Such open support for Ukraine from Russia’s “ally” is not to Russia’s liking, naturally, and this lever works perfectly to bring the Kremlin to its senses.
In a word, the Azerbaijani authorities are skillfully manipulating their favorable position at the regional level.
– Russia has been present in Azerbaijan for three years in the form of peacekeeping forces. How long do you think this presence will last?
– The deployment of the Russian peacekeeping contingent in Karabakh is perhaps the only issue for Azerbaijan in its relations with Moscow that is not easy to resolve.
Baku declares at all levels, up to the statements of President Aliyev, that the term of stay of the RMK in Karabakh will not be prolonged. There is not much time left until “X hour”.
According to the trilateral agreement of November 10, 2020, if any party does not want the extension of the RMK mission, it is obliged to declare it 6 months before the end of the mission. In other words, in April 2025 Azerbaijan must officially declare its unwillingness to see peacekeepers on its territory for another 5 years.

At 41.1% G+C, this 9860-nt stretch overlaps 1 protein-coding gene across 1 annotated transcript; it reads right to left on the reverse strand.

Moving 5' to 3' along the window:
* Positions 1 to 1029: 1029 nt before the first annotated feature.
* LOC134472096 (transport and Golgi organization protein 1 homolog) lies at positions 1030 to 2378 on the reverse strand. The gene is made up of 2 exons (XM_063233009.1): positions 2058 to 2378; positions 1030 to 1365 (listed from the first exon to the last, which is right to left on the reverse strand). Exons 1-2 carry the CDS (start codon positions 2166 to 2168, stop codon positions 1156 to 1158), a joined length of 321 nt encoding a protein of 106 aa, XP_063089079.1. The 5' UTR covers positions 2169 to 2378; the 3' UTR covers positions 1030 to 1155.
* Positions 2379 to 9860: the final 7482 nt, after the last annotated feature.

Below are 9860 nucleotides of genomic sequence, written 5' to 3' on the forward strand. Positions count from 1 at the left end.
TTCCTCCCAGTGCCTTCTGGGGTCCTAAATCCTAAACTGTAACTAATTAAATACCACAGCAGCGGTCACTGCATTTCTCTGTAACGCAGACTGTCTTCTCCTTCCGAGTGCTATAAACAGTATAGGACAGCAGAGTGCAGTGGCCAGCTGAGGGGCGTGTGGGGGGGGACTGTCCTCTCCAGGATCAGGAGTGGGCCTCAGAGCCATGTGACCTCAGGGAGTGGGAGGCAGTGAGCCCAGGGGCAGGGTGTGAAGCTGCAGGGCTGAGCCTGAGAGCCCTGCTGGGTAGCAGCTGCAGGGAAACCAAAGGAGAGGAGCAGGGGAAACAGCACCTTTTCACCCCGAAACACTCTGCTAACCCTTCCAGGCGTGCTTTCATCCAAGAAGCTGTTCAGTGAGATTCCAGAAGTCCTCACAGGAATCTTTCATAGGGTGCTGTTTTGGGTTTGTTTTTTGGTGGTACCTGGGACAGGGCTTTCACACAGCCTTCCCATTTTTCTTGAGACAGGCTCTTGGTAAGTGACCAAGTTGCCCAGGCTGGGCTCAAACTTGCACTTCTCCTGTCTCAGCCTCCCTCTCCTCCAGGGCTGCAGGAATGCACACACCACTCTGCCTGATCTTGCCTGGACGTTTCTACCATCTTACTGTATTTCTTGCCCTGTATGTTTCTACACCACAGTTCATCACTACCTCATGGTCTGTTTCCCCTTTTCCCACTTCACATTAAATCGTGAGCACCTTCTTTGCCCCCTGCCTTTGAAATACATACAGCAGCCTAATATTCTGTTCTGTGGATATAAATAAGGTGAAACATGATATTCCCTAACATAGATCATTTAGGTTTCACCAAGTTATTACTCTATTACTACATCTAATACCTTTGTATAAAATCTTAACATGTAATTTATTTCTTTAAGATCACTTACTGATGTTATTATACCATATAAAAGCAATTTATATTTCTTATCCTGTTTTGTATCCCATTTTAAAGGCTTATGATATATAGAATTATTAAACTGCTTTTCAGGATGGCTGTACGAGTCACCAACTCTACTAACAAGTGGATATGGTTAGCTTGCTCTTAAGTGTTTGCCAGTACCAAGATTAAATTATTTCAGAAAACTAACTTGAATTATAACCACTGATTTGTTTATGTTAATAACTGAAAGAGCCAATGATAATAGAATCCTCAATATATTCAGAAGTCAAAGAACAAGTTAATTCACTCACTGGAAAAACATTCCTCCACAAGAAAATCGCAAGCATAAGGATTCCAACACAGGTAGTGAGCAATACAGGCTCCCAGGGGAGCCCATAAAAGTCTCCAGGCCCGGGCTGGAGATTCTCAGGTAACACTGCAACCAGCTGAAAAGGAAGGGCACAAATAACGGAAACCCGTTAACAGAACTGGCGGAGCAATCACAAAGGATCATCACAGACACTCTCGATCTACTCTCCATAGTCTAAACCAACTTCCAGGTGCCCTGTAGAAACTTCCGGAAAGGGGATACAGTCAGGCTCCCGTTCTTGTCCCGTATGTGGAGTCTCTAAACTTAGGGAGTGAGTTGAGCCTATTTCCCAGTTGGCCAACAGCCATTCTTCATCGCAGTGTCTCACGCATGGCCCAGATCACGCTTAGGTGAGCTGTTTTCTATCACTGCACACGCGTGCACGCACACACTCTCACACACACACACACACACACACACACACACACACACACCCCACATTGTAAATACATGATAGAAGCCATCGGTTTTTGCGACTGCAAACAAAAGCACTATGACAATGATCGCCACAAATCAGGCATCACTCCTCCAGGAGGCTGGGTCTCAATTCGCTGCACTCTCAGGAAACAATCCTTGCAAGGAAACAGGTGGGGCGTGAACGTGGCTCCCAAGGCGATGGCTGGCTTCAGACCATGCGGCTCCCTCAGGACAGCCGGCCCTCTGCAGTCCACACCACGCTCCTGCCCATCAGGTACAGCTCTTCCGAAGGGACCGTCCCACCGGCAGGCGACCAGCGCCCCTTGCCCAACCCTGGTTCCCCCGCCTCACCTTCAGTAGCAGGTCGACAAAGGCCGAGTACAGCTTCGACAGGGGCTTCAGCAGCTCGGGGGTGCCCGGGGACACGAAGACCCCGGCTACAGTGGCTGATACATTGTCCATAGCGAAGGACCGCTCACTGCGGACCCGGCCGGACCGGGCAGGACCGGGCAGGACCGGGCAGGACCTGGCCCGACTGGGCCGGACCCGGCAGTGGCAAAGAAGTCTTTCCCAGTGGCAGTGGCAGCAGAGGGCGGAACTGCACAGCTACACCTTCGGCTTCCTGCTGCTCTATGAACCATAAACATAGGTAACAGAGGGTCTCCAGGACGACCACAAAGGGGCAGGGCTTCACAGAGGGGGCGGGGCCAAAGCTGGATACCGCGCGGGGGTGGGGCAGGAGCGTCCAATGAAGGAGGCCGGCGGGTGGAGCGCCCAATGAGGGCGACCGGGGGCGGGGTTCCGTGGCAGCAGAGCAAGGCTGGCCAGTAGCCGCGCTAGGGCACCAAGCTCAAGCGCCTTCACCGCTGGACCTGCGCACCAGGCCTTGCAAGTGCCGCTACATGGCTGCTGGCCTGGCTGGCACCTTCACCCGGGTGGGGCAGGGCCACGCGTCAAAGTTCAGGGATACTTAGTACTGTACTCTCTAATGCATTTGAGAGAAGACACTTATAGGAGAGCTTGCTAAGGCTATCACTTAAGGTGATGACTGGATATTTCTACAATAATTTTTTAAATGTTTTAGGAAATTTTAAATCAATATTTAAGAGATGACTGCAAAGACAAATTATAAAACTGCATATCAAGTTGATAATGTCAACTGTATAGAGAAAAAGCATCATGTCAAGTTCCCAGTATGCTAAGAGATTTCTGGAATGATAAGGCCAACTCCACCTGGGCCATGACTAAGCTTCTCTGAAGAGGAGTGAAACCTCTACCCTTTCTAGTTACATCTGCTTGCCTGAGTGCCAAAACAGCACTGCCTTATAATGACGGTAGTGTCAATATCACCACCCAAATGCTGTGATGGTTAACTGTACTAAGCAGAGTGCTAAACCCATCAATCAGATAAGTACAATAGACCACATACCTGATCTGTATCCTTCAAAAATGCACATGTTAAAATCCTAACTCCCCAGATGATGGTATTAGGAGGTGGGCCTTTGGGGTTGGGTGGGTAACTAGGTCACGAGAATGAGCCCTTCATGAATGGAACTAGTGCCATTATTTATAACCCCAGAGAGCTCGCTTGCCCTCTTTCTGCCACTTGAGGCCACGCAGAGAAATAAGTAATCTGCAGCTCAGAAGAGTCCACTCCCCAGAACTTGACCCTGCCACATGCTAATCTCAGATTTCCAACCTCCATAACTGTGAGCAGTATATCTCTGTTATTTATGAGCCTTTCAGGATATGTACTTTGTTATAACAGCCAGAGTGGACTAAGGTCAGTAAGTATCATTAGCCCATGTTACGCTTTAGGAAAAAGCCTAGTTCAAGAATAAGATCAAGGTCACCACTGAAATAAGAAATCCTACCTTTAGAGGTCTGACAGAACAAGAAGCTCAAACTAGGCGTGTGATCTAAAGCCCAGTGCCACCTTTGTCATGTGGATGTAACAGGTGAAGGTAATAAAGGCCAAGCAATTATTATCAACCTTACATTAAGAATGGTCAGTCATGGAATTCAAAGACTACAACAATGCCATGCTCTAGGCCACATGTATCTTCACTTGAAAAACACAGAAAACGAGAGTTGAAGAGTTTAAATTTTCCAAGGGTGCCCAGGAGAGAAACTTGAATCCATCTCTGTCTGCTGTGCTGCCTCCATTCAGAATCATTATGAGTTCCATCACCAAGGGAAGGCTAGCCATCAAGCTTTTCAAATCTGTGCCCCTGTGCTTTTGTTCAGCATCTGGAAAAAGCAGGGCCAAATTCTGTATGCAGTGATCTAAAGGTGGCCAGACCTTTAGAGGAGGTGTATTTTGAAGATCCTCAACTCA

But it is a bit difficult to talk about this now. We have to take into account the continuation of the Russian-Ukrainian war. It is important what state Russia will be in by the spring of 2025. We should also take into account the fact that 2025 is the year of elections in Azerbaijan, both presidential and parliamentary. These are all important factors for solving the difficult task of expelling RMK.
But if everything goes smoothly and Azerbaijan achieves the disbandment of illegal Armenian armed formations on its territory, then there will be nothing for RMK to do in Karabakh. And in this case, the peacekeeping contingent may withdraw from Azerbaijan because of the lack of need for it.
And if we look more realistically, Armenians live in Karabakh, and during the transitional period of integration the presence of a neutral party in the region may be a necessary condition. In this case Russia can stay in Karabakh within the framework of the Russian-Turkish monitoring center. Have you heard about any activity of this center in the last two years? I haven’t either. But this center exists, and it seems to be working in the Agdam district.